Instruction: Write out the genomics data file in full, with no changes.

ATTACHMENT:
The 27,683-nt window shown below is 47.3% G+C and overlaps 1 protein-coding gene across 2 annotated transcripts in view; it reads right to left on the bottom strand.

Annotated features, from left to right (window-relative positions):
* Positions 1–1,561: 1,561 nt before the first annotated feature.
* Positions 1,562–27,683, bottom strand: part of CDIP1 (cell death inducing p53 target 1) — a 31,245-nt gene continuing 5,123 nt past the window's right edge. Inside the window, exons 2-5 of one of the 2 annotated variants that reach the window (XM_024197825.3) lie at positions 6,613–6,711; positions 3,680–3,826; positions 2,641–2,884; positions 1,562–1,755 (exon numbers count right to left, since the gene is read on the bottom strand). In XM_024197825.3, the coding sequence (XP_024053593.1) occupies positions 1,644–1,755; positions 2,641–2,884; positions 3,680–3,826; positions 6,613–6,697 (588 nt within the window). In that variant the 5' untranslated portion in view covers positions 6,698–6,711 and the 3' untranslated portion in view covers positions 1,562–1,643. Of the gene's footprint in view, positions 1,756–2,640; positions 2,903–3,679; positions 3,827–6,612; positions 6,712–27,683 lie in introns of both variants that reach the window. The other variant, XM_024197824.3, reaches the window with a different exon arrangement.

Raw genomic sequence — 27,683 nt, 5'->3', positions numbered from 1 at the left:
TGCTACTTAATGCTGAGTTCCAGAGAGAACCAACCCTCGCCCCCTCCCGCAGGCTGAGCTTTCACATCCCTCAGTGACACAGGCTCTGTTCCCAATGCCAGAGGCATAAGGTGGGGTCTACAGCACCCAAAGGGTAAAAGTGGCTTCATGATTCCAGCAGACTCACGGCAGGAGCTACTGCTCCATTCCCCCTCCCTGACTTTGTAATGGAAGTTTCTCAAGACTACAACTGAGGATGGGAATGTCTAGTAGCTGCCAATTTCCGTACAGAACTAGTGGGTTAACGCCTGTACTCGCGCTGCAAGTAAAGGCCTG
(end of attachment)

The 27,683-nt window shown below is 47.3% G+C and overlaps 1 protein-coding gene across 2 annotated transcripts in view; it reads right to left on the bottom strand.

Annotated features, from left to right (window-relative positions):
* Positions 1–1,561: 1,561 nt before the first annotated feature.
* Positions 1,562–27,683, bottom strand: part of CDIP1 (cell death inducing p53 target 1) — a 31,245-nt gene continuing 5,123 nt past the window's right edge. Inside the window, exons 2-5 of one of the 2 annotated variants that reach the window (XM_024197825.3) lie at positions 6,613–6,711; positions 3,680–3,826; positions 2,641–2,884; positions 1,562–1,755 (exon numbers count right to left, since the gene is read on the bottom strand). In XM_024197825.3, the coding sequence (XP_024053593.1) occupies positions 1,644–1,755; positions 2,641–2,884; positions 3,680–3,826; positions 6,613–6,697 (588 nt within the window). In that variant the 5' untranslated portion in view covers positions 6,698–6,711 and the 3' untranslated portion in view covers positions 1,562–1,643. Of the gene's footprint in view, positions 1,756–2,640; positions 2,903–3,679; positions 3,827–6,612; positions 6,712–27,683 lie in introns of both variants that reach the window. The other variant, XM_024197824.3, reaches the window with a different exon arrangement.

Raw genomic sequence — 27,683 nt, 5'->3', positions numbered from 1 at the left:
TGCTACTTAATGCTGAGTTCCAGAGAGAACCAACCCTCGCCCCCTCCCGCAGGCTGAGCTTTCACATCCCTCAGTGACACAGGCTCTGTTCCCAATGCCAGAGGCATAAGGTGGGGTCTACAGCACCCAAAGGGTAAAAGTGGCTTCATGATTCCAGCAGACTCACGGCAGGAGCTACTGCTCCATTCCCCCTCCCTGACTTTGTAATGGAAGTTTCTCAAGACTACAACTGAGGATGGGAATGTCTAGTAGCTGCCAATTTCCGTACAGAACTAGTGGGTTAACGCCTGTACTCGCGCTGCAAGTAAAGGCCTG